Understanding the LIBOR Scandal: Recommended Reading
The scandal surrounding LIBOR, the London Interbank Offered Rate, continues to sweep through global finance — so much information, so little time for investment professionals to assess the facts. Lost in the scandal discussion the last several years are the invisible costs of numerous investment professionals that used LIBOR as the basis of their costs of capital and all of the decisions made based on a faked rate. Ouch!
Here are some recommended reads to help you home in on the essentials of this still-unfolding imbroglio concerning the global benchmark:
- The Penalties: Fines were finally assessed by a regulator (EU) for LIBOR manipulation to the tune of €1.71 billion. Not small change, but not proportionate to damages either. Makes me want to holler!
- The Rate: In “How LIBOR Affects Rates on Loans,” the Wall Street Journal provides a good primer on Libor and its role in the global economy.
- The Scandal: In “The Rotten Heart of Finance,” the Economist provides a foundational overview of the major details of the scandal, its importance to global markets, and a description of possible ramifications.
- The Story: If you are to read only one piece about the scandal this comprehensive overview of the LIBOR scandal by Bloomberg is brilliantly written and very in-depth. Grab your air sickness bag.
- The Size: In “The Law Catches Up with LIBOR,” a writer for the Guardian newspaper says that up to $250 trillion of SWAPs use LIBOR as a reference rate.
- The Scope: CNBC recently weighed in with its “Rate Fixing Scandal is International: EU’s Almunia,” in which Joaquín Almunia, EU Commissioner for Competition, speculates about the possible scope of the unfolding scandal.
- Some Alternatives: In “Barclays Rate-Fixing Scandal: LIBOR Alternatives Analysed,” the International Financial Law Review asked lawyers in the United Kingdom, Europe, and the United States about alternatives to Libor. Interestingly, 90% of the attorneys polled by the publication said that the Libor probe should not mark the end for this benchmark rate. As one respondent put it, “If Boeing and Airbus were found to be colluding on jet aircraft prices, would we abolish jet aircraft?”
- What’s Still Missing: When I managed a mutual fund, I used LIBOR as one of my benchmark rates for valuing securities. So in addition to all of the contracts around the world that explicitly use LIBOR in their calculations of value, there are trillions of dollars of decisions, essentially hidden from view, that have been made based on a consciously manipulated number. Yikes!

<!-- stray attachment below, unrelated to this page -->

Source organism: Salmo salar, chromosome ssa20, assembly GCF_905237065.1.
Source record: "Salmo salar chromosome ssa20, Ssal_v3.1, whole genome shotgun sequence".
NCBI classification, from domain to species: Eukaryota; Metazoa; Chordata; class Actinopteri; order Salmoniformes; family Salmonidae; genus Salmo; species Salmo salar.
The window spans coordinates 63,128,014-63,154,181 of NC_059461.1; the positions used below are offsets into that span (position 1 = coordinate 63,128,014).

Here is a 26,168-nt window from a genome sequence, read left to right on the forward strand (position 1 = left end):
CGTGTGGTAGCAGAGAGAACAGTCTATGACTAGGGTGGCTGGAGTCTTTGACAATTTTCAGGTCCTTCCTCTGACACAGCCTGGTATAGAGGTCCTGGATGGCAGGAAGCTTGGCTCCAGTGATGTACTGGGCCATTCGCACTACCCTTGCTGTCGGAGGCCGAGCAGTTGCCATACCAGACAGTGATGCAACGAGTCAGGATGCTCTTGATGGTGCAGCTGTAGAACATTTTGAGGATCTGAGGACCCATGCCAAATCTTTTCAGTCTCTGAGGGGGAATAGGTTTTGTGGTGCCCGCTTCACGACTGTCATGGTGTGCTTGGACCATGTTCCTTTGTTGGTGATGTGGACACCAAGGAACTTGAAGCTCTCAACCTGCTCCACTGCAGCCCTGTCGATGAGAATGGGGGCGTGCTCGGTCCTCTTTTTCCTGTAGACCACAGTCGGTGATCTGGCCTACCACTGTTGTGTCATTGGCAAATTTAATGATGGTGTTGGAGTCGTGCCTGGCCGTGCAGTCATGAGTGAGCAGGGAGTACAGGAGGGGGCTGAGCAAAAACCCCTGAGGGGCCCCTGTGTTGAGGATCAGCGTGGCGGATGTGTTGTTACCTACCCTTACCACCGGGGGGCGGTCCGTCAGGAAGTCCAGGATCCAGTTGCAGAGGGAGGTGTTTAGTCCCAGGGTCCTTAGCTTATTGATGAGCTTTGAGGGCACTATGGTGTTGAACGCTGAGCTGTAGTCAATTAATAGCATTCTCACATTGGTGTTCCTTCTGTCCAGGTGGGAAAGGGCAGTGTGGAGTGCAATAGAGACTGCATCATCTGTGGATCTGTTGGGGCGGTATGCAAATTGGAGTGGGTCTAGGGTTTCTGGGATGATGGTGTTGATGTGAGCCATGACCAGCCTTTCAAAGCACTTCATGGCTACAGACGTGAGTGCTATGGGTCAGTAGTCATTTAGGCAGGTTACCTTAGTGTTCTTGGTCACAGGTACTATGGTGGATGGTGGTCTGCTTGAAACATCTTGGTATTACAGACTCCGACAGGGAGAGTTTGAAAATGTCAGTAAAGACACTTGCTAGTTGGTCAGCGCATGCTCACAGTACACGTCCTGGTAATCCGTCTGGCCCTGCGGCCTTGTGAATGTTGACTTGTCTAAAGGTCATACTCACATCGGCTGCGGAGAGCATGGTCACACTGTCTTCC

- Assessing Damages: Not surprisingly, market participants (and their lawyers) have quickly turned their attention to quantifying the value in the form of damages. In “Wall Street Bank Investors in Dark on LIBOR Liability,” Bloomberg interviews several attorneys, including one who contends that Barclays’s liabilities alone could range from the “hundreds of millions into the billions.” Another attorney says that bank industry liabilities on the whole could well run into the tens or hundreds of billions of dollars if lenders are found liable. For more particulars on the lawsuits, and the challenge of proving damages, read Dealbook‘s “Rate Scandal Stirs Scramble for Damages.”
- The Still Unfolding Aftermath: A Financial Times piece quotes numerous investment community sources that feel reforming LIBOR too quickly may do more harm than good. Among those questioned, most felt that LIBOR needed reform, not replacement, because retooling $300 trillion worth of contracts would be too disruptive to the global financial system.
- The Proposal for Change: The person in charge of reforming Libor, Martin Wheatley, announces the likely successor to the old Libor method.
- The Consequences: US and British regulators bring charges against employees of Barclays. Are more prosecutions to follow?
- CFA Institute Members’ Feelings: In a poll of CFA Institute members about LIBOR, 70% felt that the submission process should become a regulated activity. Additionally, 56% felt that LIBOR should be determined by an objective, market-based system rather than by a subjective consensus of estimates made by individual banks.
Note: This piece originally ran 12 July 2012 but is frequently updated to reflect events still unfolding. Last updated 4 December 2013.
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All posts are the opinion of the author. As such, they should not be construed as investment advice, nor do the opinions expressed necessarily reflect the views of CFA Institute or the author’s employer.
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